4. Electric everything. Look for new electric equipment from nearly every manufacturer, from tractors to lawn mowers to side-by-sides to forklifts. “Everybody’s trying to play in that space,” Jungmann says.

5. Back on track. The 2021 FPS was a little smaller than normal due to the pandemic, but Jungmann reports that exhibitors are back in force in 2023. The street he shaved off in ’21 due to fewer exhibitors is back and full of booths for ’23. “2021 was 80% or 90%, depending on how you measure things. It wasn’t 100%. But 2023 is 100% of the Farm Progress Show and full of product introductions,” he says.

corn seedlings in a field

6. Bigger-than-ever VIT. Look for the biggest Varied Industries Tent ever put up in any location. At 66 feet wide and nearly 700 feet long, this tent will extend all the way to Central Avenue and will be full of small, innovative, startup companies and businesses.

7. Sold out? This is why Jungmann is juggling the map around. He says exhibitor applications are coming in fast, and at this pace, several categories will sell out. He’s also heard from companies that typically operate in Germany and Ukraine but have excess capacity due to the war in Ukraine and are moving products into the U.S. Upshot: Look for a lot of cool equipment at the 2023 FPS.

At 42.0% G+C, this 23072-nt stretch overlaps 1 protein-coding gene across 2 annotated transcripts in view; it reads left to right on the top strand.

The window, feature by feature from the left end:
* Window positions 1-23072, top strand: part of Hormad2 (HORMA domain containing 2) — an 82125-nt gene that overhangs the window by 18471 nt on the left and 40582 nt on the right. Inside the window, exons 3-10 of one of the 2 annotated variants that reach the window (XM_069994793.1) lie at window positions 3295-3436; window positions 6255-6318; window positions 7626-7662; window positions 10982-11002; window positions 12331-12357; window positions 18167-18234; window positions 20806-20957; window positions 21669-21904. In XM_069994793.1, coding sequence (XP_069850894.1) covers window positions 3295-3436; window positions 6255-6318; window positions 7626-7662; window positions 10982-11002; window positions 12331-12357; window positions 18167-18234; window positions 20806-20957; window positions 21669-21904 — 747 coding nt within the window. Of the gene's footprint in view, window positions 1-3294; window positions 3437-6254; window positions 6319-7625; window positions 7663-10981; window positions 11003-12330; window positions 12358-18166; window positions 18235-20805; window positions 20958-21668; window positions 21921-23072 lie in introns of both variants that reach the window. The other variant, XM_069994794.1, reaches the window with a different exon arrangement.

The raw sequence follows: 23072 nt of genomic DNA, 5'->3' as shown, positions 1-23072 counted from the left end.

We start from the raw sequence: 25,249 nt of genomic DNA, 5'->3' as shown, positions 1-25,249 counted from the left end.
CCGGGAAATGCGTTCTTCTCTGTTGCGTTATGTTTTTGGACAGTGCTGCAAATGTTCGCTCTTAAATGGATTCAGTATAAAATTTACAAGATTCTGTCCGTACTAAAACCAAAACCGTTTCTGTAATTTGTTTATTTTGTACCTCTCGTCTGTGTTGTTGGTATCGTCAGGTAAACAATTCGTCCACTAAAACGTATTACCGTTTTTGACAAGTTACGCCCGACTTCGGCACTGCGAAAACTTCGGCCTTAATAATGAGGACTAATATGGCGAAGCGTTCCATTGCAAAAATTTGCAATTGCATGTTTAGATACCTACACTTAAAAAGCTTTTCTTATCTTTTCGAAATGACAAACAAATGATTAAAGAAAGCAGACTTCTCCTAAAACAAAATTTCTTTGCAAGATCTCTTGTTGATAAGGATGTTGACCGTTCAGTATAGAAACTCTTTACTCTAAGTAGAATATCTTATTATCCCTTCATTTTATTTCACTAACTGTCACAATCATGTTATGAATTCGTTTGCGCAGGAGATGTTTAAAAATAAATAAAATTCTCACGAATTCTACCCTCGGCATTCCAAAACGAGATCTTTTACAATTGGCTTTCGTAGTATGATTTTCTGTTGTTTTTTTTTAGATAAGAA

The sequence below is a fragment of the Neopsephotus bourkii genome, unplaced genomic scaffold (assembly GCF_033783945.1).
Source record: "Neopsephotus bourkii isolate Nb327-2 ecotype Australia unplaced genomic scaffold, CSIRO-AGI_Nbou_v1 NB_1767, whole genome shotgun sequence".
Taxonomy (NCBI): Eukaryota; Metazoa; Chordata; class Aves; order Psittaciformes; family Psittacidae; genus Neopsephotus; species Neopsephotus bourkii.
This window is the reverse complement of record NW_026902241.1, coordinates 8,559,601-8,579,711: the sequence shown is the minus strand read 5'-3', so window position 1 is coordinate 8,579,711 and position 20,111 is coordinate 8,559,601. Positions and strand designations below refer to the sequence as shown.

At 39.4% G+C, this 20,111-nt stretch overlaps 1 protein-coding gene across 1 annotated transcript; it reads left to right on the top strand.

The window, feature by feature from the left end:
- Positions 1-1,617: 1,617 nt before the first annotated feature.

8. International visitors. As the world has opened back up, so too has international interest in the Farm Progress Show. Visitors from countries that have never been to the show before are asking for letters of invitation, and the Decatur Convention and Visitors Bureau is busy cranking them out in droves.

9. Tested traffic routes. All traffic routes will be the same as in 2021, which worked well. No news is good news.

10. Decatur until 2031. Jungmann reports that Farm Progress and the city of Decatur have inked a deal to continue holding the FPS there through 2031. “We promised in 2004 to do 10 Farm Progress Shows in Decatur. And believe it or not, this is No. 10 in Decatur,” Jungmann says. The show will continue in Boone, Iowa, through at least 2036.

11. Tickets and more. The show runs Aug. 29-31 in Decatur, Ill. Tickets are available at the gate for $20 for adults and $10 for ages 13-17; 12 and under are free. You can also buy advance tickets online for $15 starting June 1 at